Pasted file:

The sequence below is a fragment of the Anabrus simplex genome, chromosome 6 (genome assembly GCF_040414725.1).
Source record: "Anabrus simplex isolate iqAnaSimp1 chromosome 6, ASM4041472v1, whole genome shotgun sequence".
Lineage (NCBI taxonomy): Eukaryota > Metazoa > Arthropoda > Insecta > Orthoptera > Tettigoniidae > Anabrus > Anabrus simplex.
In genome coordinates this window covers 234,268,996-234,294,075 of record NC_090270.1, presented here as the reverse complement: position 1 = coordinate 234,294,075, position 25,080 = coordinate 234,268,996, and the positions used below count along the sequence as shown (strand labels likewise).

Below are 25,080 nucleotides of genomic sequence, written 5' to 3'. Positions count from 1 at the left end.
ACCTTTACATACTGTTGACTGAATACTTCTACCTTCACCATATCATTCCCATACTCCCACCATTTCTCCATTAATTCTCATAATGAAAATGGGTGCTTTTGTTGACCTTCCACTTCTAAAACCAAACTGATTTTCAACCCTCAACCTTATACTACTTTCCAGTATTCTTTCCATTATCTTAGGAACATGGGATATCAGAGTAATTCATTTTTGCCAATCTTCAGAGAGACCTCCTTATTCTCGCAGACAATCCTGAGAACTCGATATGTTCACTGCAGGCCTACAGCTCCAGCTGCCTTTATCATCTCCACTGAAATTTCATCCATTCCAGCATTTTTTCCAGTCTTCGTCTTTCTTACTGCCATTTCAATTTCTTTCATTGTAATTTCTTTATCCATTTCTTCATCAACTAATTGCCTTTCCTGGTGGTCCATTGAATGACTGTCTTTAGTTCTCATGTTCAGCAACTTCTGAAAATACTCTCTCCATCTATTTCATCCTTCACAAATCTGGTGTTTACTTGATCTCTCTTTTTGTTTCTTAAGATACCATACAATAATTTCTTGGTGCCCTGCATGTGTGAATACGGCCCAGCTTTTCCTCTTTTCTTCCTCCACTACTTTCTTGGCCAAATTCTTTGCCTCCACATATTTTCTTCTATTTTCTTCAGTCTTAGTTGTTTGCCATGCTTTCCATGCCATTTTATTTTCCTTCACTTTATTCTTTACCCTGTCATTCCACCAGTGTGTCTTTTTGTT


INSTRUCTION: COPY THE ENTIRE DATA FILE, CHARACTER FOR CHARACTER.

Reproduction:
The sequence below is a fragment of the Anabrus simplex genome, chromosome 6 (genome assembly GCF_040414725.1).
Source record: "Anabrus simplex isolate iqAnaSimp1 chromosome 6, ASM4041472v1, whole genome shotgun sequence".
Lineage (NCBI taxonomy): Eukaryota > Metazoa > Arthropoda > Insecta > Orthoptera > Tettigoniidae > Anabrus > Anabrus simplex.
In genome coordinates this window covers 234,268,996-234,294,075 of record NC_090270.1, presented here as the reverse complement: position 1 = coordinate 234,294,075, position 25,080 = coordinate 234,268,996, and the positions used below count along the sequence as shown (strand labels likewise).

Below are 25,080 nucleotides of genomic sequence, written 5' to 3'. Positions count from 1 at the left end.
ACCTTTACATACTGTTGACTGAATACTTCTACCTTCACCATATCATTCCCATACTCCCACCATTTCTCCATTAATTCTCATAATGAAAATGGGTGCTTTTGTTGACCTTCCACTTCTAAAACCAAACTGATTTTCAACCCTCAACCTTATACTACTTTCCAGTATTCTTTCCATTATCTTAGGAACATGGGATATCAGAGTAATTCATTTTTGCCAATCTTCAGAGAGACCTCCTTATTCTCGCAGACAATCCTGAGAACTCGATATGTTCACTGCAGGCCTACAGCTCCAGCTGCCTTTATCATCTCCACTGAAATTTCATCCATTCCAGCATTTTTTCCAGTCTTCGTCTTTCTTACTGCCATTTCAATTTCTTTCATTGTAATTTCTTTATCCATTTCTTCATCAACTAATTGCCTTTCCTGGTGGTCCATTGAATGACTGTCTTTAGTTCTCATGTTCAGCAACTTCTGAAAATACTCTCTCCATCTATTTCATCCTTCACAAATCTGGTGTTTACTTGATCTCTCTTTTTGTTTCTTAAGATACCATACAATAATTTCTTGGTGCCCTGCATGTGTGAATACGGCCCAGCTTTTCCTCTTTTCTTCCTCCACTACTTTCTTGGCCAAATTCTTTGCCTCCACATATTTTCTTCTATTTTCTTCAGTCTTAGTTGTTTGCCATGCTTTCCATGCCATTTTATTTTCCTTCACTTTATTCTTTACCCTGTCATTCCACCAGTGTGTCTTTTTGTT